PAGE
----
For what may be a first in Korean drama history, viewers in America could soon be tuning into a remake of KBS’ detective-crime series, “Resurrection.”
“We’re looking for opportunities to take KBS content and find American broadcasters to create American versions,” Kapital Entertainment CEO Aaron Kaplan told The Korea Herald on Tuesday in Seoul.
The production company signed a deal with the Korean broadcasting network, optioning the rights to two KBS dramas, “Resurrection” (2005) and “Lucifer” (2007), for the purposes of transforming them into television shows that will cater to an American audience.
This is big news for Korean television dramas, because if Kapital succeeds in producing and selling these remakes to a U.S. network, “it will be a first,” said Sung Tae-ho, KBS Content Business Office senior manager.
Indeed, while a remake of KBS’ “Lucifer” aired on TBS in Japan, no such remake has aired via an American network. This also holds true for fellow broadcasting networks SBS and MBC.
Remakes of Korean films, however, are not new to the entertainment industry.
In 2008, Jun Ji-hyun’s hit flick “My Sassy Girl” (2001) got a Hollywood makeover, as did her earlier film, “Il Mare” (2000), in 2006.
The “Il Mare” remake, titled “The Lake House,” which starred Sandra Bullock and Keanu Reeves failed to draw stellar box office figures in the States. “My Sassy Girl” went straight to DVD in America.
Fortunately, with Kaplan at the helm, both “Resurrection” and “Lucifer” may have more success.
As former worldwide head of scripted television and packaging at the William Morris Agency (now known as William Morris Endeavor Entertainment), Kaplan is an industry veteran.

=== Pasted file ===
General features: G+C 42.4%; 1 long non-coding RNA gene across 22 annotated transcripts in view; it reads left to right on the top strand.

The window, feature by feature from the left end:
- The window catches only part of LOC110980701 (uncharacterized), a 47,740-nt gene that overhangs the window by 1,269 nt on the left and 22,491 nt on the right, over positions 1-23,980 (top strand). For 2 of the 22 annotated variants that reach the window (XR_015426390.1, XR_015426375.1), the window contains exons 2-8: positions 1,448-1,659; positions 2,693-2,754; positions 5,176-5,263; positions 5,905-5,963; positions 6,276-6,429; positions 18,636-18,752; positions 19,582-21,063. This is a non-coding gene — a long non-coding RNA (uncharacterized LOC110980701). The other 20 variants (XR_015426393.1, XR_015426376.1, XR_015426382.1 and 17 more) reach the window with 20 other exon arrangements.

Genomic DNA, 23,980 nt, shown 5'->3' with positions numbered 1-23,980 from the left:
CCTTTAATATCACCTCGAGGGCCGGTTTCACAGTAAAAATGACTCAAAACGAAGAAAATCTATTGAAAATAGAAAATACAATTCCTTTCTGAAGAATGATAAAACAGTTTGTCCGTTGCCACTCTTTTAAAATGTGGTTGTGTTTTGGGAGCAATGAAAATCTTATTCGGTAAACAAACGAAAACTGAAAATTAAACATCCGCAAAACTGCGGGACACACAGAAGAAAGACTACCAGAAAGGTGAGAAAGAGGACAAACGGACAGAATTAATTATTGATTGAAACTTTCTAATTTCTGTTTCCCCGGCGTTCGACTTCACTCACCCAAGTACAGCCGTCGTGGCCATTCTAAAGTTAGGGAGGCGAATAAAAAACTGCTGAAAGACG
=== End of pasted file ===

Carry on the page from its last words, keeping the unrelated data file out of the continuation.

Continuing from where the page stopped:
“In 14 months, (Kapital) has sold 30 shows,” said Kaplan
One of them is Steven Spielberg’s prehistoric time travel fantasy, “Terra Nova,” set to air on Fox next year.
With such an impressive project on his plate, why does Kaplan have his eyes set on Korea?
“I’ve been fascinated by the Korean market,” he said. “I think Korea is an epicenter for all that can work in Asia.”
KBS’ “Resurrection” is the first drama that Kapital Entertainment is working on remaking for American viewers. (KBS)
After an initial pitch from Global Creative Content producer Won Lee, Kapital and the Korean network reached an agreement.
First up on the list is “Resurrection,” which, Kapital producer John Fitzpatrick said, “is the first title that really got our attention.”
“Resurrection,” which aired on KBS 2 TV in 2005, derives its impetus from the murder of the protagonist’s twin brother. The protagonist, a detective that was played by actor Uhm Tae-woong, assumes his twin brother’s identity in order to exact revenge.
“Lucifer,” yet another series featuring Uhm that aired on KBS 2 TV in 2007, runs along a similar vein.
Uhm plays a detective yet again, one who was involved in an accidental murder. He discovers that people are being killed in what appears to be an act of revenge in regards to that incident. Enlisting the help of a psychic (played by Shin Min-a), the detective tracks the murderer down.
Despite the fact that neither series garnered high viewer ratings here, Kaplan thinks that the genre is spot-on for the U.S. market.
“Crime dramas work very well in America,” he said.
Kaplan agrees that some tweaking is needed to make “Resurrection,” which he will be working on first, attractive to American audiences. He feels that the uptake is slow in the initial episodes of the original and plans to speed things up to lock in audiences right away.
Kaplan hopes to find the remake a network partner and go into production for its first season this time next year.
“We’re looking to sell immediately,” Kaplan said. “As we speak the content is out to various high level writers, directors and creators in America with the intention of developing it now.”
Global Creative Content producer Won Lee explained the process.
Basically, Kapital will reach out to “top-tier writers in Hollywood,” who will rewrite “Resurrection,” tailor it to American viewers, and pitch it back to Kapital. Kapital will pick one and shop it to broadcasting networks. If all works out, a network will buy a pilot or a set number of episodes.
What makes Kaplan and team think “Resurrection” and “Lucifer” have a fighting chance?
“We felt that these shows were unique,” Kaplan said.
By Jean Oh (email@example.com)